Jonathan Gasthalter, a Pequot spokesman, said in a statement: “The S.E.C. staff conducted an extensive, two-year investigation of Pequot’s trading and that investigation is over. During the course of the S.E.C.’s investigation, the U.S. attorney for the Southern District of New York reviewed the firm’s 2001 trades in Microsoft and concluded that no action was warranted.”

Officials at the S.E.C. declined to comment on the Pequot investigation and its outcome. But Walter G. Ricciardi, deputy director of enforcement, said that if investigators uncovered evidence that supported an insider trading case, they would pursue it vigorously. He denied Mr. Aguirre’s contention that referrals from the stock exchanges languish, saying that the commission’s staff follows up on three-quarters of the 350 to 450 referrals received each year.

“Insider trading is a very big priority for us,” Mr. Ricciardi said. “We recognize that the integrity of the marketplace is at stake.”

Focusing on the Heller Deal

The following account is largely based on the investigative files and letters Mr. Aguirre sent to Senate investigators in August.

According to these records, two days after joining the commission in September 2004, Mr. Aguirre was assigned to look into suspicious trading by Pequot in an information management company shortly before it was acquired in 2003.

In a matter of months, Mr. Aguirre said he discovered 13 referrals involving Pequot that had not been fully investigated by the S.E.C. Eventually, he would look into 18 referrals, including one older one where Pequot suddenly began buying the stock of Heller Financial.

That referral soon became the focus of the S.E.C.’s Pequot investigation.

What intrigued federal investigators, Mr. Aguirre said, was that before buying Heller stock, Mr. Samberg apparently did not follow the financial services industry or Heller. Mr. Samberg’s bet had paid off: On July 30, 2001, the GE Capital Corporation announced that it was buying Heller, sending Heller’s stock up 50 percent. Pequot made $18 million on the deal, primarily by investing in Heller, but also by short-selling GE Capital’s parent, General Electric, which dropped on news of the buyout.

After the deal was announced Mr. Samberg sent an e-mail containing six “smiley” faces, Mr. Aguirre said.

According to Mr. Aguirre, Mr. Samberg told the S.E.C. in May 2005 that he had six reasons for buying Heller stock, including the company’s strong financial model, analysts’ reports and speculation that Heller might be a takeover candidate.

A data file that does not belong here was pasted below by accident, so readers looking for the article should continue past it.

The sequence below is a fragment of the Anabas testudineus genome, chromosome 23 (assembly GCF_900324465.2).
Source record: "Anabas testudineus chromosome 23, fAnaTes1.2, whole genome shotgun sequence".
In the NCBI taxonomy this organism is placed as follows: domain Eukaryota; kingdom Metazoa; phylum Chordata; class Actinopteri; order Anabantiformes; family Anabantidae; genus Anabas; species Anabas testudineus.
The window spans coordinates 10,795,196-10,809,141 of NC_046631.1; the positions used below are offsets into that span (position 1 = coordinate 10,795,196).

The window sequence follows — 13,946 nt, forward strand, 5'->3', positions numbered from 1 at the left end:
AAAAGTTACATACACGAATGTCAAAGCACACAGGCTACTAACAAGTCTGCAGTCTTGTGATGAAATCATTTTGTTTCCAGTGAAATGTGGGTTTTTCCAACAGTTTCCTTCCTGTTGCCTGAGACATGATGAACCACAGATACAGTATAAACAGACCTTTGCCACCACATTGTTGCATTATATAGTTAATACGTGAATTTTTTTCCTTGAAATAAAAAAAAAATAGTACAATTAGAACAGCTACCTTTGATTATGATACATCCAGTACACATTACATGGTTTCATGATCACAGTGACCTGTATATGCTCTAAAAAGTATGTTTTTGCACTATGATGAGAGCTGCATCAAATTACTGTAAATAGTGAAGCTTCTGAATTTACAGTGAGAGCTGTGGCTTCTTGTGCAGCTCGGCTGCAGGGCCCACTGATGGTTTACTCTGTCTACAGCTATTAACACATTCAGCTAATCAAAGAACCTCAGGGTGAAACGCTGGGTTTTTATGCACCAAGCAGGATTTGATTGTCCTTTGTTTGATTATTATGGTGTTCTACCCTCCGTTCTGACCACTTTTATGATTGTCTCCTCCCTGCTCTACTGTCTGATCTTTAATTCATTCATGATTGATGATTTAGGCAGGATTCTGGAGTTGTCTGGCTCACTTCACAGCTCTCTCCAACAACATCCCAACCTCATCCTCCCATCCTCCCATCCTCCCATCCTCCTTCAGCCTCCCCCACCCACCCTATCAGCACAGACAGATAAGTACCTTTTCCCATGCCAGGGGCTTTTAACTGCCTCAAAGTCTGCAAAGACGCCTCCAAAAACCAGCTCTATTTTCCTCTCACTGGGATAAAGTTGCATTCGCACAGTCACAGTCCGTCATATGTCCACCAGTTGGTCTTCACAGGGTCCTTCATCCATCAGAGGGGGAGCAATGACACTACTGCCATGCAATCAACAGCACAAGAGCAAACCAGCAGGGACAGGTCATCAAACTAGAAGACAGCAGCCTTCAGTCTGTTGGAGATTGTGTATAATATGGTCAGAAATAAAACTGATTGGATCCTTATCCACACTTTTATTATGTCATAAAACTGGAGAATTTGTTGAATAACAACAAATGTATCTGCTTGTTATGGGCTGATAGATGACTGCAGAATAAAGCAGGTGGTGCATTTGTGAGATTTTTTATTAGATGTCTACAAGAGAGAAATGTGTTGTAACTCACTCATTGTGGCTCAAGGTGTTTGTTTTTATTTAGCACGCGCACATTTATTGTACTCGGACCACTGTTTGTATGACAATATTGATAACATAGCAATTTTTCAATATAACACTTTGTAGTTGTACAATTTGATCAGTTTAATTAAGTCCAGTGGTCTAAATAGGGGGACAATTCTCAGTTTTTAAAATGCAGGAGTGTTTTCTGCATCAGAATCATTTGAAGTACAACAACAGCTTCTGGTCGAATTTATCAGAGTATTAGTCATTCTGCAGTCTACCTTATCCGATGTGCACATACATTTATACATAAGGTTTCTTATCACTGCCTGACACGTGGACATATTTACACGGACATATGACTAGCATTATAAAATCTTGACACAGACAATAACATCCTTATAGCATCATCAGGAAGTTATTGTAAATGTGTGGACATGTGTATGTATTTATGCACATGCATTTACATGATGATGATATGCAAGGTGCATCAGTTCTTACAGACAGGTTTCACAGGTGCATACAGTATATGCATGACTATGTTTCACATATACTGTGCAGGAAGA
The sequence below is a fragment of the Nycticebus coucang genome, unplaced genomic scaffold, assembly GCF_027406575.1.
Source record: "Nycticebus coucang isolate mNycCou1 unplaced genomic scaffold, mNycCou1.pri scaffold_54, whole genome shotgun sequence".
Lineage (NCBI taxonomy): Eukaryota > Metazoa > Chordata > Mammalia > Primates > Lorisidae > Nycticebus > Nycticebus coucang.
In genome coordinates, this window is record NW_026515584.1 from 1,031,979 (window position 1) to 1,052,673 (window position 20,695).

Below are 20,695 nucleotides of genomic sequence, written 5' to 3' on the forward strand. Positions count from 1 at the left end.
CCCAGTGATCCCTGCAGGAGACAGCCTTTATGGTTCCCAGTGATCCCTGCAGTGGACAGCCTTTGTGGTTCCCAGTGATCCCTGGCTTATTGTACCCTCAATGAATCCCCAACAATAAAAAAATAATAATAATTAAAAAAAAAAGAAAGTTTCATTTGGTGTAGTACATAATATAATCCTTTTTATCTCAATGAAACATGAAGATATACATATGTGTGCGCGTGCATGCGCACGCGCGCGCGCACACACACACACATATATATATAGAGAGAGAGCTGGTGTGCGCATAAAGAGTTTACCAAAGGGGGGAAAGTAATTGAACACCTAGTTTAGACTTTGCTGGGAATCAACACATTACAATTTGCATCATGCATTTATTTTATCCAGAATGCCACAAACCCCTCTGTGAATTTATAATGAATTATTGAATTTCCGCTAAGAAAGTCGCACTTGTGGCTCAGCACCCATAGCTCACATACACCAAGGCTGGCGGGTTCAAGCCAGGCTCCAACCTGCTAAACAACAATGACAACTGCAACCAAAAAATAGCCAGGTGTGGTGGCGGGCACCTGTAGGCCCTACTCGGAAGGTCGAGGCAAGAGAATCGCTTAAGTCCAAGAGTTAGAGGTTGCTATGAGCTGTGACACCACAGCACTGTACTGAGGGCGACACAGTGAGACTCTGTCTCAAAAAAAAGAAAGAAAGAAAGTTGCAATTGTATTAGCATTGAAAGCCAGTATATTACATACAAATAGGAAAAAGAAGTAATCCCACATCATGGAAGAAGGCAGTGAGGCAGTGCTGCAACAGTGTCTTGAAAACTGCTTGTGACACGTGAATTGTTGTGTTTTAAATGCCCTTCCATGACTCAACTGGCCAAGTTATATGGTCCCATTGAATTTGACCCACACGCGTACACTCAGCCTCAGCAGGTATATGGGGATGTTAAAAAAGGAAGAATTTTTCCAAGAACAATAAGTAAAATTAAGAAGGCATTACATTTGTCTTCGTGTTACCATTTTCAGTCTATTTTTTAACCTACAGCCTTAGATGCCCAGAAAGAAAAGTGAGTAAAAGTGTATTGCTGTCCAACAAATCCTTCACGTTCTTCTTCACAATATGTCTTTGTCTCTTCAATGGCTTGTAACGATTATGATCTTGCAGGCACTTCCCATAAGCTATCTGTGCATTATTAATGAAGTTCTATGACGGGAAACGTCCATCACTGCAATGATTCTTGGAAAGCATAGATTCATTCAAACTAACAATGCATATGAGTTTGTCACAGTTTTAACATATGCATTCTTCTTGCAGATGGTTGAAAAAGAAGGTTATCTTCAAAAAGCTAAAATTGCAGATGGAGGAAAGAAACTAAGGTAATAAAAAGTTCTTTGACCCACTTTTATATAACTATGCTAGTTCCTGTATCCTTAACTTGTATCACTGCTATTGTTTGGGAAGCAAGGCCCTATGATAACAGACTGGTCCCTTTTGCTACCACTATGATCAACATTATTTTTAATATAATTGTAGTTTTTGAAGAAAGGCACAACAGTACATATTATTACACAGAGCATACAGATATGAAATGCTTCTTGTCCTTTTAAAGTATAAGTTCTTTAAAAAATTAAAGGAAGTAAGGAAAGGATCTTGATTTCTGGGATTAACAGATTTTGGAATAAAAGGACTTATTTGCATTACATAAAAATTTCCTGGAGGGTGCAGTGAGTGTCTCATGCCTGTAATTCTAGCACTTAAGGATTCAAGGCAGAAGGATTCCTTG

But Mr. Aguirre says that when Mr. Samberg testified a second time in June, he was less certain, saying he had “no recollection specifically of how I started the Heller investment other than to know that I had been doing this for many years and recognized these opportunities when they come up.”

Mr. Samberg said he could not recall seeing any newspaper articles about Heller or point to any specific analysts’ reports he had read about the company, according to an e-mail Mr. Aguirre sent to his supervisor, Mr. Hanson, on June 27, 2005. Nor did Mr. Samberg remember speaking with others at Pequot about the deal, Mr. Aguirre wrote. After Mr. Aguirre was fired, the S.E.C. interviewed Mr. Samberg a third time, but the files do not reflect what he said.

Microsoft Trading Raises Concern

Beyond Mr. Samberg’s testimony, Mr. Aguirre said his suspicions were fueled by Pequot’s trading in Microsoft.

In early 2001, Mr. Samberg sought financial information on Microsoft from a product manager at the company, David Zilkha, whom he was trying to recruit, according to Mr. Aguirre.

“Might as well pick your brain before you go on the payroll,” Mr. Samberg wrote in an e-mail message to Mr. Zilkha on Feb. 28, 2001. After expressing unhappiness with Pequot’s research on Microsoft, Mr. Samberg asked: “Do you have any current views that could be helpful?”

On April 6, 2001, Mr. Samberg pressed Mr. Zilkha about Microsoft’s upcoming earnings report. “Any tidbits you might care to lob in,” Mr. Samberg asked in an e-mail, after noting “the recurring indications from knowledgeable people” that Microsoft’s earnings might fall short.

Mr. Zilkha responded the next day, saying he would get back to him “ASAP.”

There is no record of Mr. Zilkha’s response or evidence that he passed information to Mr. Samberg.

Mr. Aguirre told the banking committee that between April 9 and 11, 2001, Mr. Samberg bought 30,000 options contracts, apparently believing Microsoft “would beat its earnings, the reverse of his belief stated in his e-mail.”

A little more than a week later, on April 19, Microsoft reported better-than-expected earnings, sending its stock sharply higher the next day. Mr. Samberg made a $12 million profit on his Microsoft options, Mr. Aguirre said. The next day Mr. Samberg sent Mr. Zilkha, still three days away from joining Pequot, the gushing e-mail that said, “you have probably paid for yourself already.” On Mr. Zilkha’s first day on the job, Mr. Samberg alerted others to the new employee’s “great p.& l.” — or profit and loss — based on his Microsoft “input.”

Mr. Aguirre told the banking committee that “critical gaps in the evidence” prevented the S.E.C. from charging anyone with insider trading in connection with the Microsoft investigation. The Justice Department also took no action.

Mr. Zilkha, who no longer works for Pequot, declined to comment. But his lawyer, Henry Putzel III, issued a statement: “David Zilkha worked in a nonfinancial capacity, primarily in marketing for the MSN division of Microsoft. For approximately five months before his employment at Pequot, Mr. Zilkha was on family leave from Microsoft. David Zilkha never obtained and did not communicate any material, nonpublic information, nor did he attempt to do so.”

A Dispute Over Testimony

The Zilkha e-mail messages fed Mr. Aguirre’s belief that Mr. Samberg might have had nonpublic information when, around the same time, he invested in Heller Financial. His suspicion fell on Mr. Mack, a longtime friend of Mr. Samberg’s who was Pequot’s chairman for several weeks in June 2005. “There are hundreds of Pequot e-mails referring to Mack, including a dozen in July 2001,” Mr. Aguirre wrote in a June 2005 e-mail message to S.E.C. officials.

None of those e-mails show Mr. Mack passing on any tips about the Heller deal. Nor do they prove that he even knew about the deal before Pequot started buying Heller stock on July 2, 2001.